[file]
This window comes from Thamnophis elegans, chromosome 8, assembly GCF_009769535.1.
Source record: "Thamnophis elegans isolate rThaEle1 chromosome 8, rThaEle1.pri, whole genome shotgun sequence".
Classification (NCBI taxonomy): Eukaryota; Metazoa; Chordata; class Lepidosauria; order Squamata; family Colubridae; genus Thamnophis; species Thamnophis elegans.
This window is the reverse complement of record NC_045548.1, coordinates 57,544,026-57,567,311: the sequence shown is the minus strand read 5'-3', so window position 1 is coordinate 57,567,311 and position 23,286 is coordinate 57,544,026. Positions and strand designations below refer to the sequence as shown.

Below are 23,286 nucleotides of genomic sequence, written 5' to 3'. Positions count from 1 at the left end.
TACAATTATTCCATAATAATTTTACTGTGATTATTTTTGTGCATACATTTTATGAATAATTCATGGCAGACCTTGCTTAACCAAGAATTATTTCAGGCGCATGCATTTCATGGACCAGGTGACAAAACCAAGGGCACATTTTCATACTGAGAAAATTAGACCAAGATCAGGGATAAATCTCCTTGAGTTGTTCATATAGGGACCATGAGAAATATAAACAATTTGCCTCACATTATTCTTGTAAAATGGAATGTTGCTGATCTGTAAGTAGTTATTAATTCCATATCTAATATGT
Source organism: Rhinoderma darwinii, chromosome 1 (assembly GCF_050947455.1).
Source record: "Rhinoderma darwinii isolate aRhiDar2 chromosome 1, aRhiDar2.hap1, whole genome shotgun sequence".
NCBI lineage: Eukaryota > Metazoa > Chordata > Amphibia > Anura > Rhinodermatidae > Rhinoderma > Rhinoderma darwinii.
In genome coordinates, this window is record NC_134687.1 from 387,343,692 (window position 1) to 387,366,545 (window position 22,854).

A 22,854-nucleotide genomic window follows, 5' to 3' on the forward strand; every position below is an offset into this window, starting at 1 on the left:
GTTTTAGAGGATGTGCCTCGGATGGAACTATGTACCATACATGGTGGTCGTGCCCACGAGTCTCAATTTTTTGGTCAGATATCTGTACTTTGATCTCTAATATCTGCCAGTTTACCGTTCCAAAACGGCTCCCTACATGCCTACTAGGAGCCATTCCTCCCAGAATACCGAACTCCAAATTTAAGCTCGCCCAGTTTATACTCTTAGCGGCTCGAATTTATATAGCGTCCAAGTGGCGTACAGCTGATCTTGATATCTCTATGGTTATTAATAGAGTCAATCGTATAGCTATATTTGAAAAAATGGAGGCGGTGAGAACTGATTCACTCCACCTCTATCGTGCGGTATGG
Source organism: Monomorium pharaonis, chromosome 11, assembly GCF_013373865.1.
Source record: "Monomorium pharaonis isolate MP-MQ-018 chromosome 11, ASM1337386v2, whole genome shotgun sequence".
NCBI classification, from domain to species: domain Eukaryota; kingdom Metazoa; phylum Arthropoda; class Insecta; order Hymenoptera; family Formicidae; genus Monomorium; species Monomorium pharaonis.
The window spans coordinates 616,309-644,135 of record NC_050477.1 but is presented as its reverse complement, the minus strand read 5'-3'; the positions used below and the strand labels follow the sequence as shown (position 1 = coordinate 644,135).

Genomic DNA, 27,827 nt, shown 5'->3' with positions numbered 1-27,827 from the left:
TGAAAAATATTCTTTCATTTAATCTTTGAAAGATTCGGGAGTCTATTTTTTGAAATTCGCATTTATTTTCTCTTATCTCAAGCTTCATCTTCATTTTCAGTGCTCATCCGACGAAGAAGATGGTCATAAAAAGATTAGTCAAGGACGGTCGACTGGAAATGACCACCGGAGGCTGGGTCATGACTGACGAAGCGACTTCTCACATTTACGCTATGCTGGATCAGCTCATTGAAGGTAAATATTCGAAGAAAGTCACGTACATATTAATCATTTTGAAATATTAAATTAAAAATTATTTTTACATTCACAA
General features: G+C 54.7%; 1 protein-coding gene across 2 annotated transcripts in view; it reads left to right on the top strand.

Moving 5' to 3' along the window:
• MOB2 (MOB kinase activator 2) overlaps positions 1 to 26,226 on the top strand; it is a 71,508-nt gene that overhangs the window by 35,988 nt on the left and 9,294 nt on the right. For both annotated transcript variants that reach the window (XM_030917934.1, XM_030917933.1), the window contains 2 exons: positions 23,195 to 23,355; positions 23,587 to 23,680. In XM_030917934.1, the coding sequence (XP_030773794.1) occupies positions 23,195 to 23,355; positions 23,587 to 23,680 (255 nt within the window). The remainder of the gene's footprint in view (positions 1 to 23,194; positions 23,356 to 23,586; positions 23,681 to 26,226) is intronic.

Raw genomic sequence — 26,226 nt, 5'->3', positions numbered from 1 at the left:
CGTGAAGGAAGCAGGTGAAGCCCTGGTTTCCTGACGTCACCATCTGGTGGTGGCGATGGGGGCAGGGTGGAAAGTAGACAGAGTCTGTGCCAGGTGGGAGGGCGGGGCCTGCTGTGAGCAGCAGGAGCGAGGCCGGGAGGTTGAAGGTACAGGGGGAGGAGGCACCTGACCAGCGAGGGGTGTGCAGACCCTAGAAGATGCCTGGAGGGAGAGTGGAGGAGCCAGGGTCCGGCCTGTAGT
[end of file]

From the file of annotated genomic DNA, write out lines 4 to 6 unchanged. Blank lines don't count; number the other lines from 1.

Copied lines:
This window is the reverse complement of record NC_045548.1, coordinates 57,544,026-57,567,311: the sequence shown is the minus strand read 5'-3', so window position 1 is coordinate 57,567,311 and position 23,286 is coordinate 57,544,026. Positions and strand designations below refer to the sequence as shown.

Below are 23,286 nucleotides of genomic sequence, written 5' to 3'. Positions count from 1 at the left end.
TACAATTATTCCATAATAATTTTACTGTGATTATTTTTGTGCATACATTTTATGAATAATTCATGGCAGACCTTGCTTAACCAAGAATTATTTCAGGCGCATGCATTTCATGGACCAGGTGACAAAACCAAGGGCACATTTTCATACTGAGAAAATTAGACCAAGATCAGGGATAAATCTCCTTGAGTTGTTCATATAGGGACCATGAGAAATATAAACAATTTGCCTCACATTATTCTTGTAAAATGGAATGTTGCTGATCTGTAAGTAGTTATTAATTCCATATCTAATATGT